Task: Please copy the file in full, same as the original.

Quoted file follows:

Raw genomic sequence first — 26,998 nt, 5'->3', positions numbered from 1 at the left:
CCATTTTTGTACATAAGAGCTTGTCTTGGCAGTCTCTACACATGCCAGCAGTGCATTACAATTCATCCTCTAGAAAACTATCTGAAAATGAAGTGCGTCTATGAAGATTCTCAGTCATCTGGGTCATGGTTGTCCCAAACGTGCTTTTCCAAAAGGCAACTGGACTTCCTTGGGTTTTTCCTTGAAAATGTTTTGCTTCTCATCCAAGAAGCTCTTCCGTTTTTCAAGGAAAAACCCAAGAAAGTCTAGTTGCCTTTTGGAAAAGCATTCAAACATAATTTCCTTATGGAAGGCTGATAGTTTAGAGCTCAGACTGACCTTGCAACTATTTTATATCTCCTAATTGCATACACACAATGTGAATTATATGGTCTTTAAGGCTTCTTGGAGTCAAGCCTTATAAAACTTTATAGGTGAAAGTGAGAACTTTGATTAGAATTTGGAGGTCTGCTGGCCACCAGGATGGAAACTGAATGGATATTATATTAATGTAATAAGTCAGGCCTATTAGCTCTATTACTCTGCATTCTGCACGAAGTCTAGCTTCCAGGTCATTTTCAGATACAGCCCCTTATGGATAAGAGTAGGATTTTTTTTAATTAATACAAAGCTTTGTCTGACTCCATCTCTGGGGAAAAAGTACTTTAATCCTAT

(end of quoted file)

Raw genomic sequence first — 26,998 nt, 5'->3', positions numbered from 1 at the left:
CCATTTTTGTACATAAGAGCTTGTCTTGGCAGTCTCTACACATGCCAGCAGTGCATTACAATTCATCCTCTAGAAAACTATCTGAAAATGAAGTGCGTCTATGAAGATTCTCAGTCATCTGGGTCATGGTTGTCCCAAACGTGCTTTTCCAAAAGGCAACTGGACTTCCTTGGGTTTTTCCTTGAAAATGTTTTGCTTCTCATCCAAGAAGCTCTTCCGTTTTTCAAGGAAAAACCCAAGAAAGTCTAGTTGCCTTTTGGAAAAGCATTCAAACATAATTTCCTTATGGAAGGCTGATAGTTTAGAGCTCAGACTGACCTTGCAACTATTTTATATCTCCTAATTGCATACACACAATGTGAATTATATGGTCTTTAAGGCTTCTTGGAGTCAAGCCTTATAAAACTTTATAGGTGAAAGTGAGAACTTTGATTAGAATTTGGAGGTCTGCTGGCCACCAGGATGGAAACTGAATGGATATTATATTAATGTAATAAGTCAGGCCTATTAGCTCTATTACTCTGCATTCTGCACGAAGTCTAGCTTCCAGGTCATTTTCAGATACAGCCCCTTATGGATAAGAGTAGGATTTTTTTTAATTAATACAAAGCTTTGTCTGACTCCATCTCTGGGGAAAAAGTACTTTAATCCTAT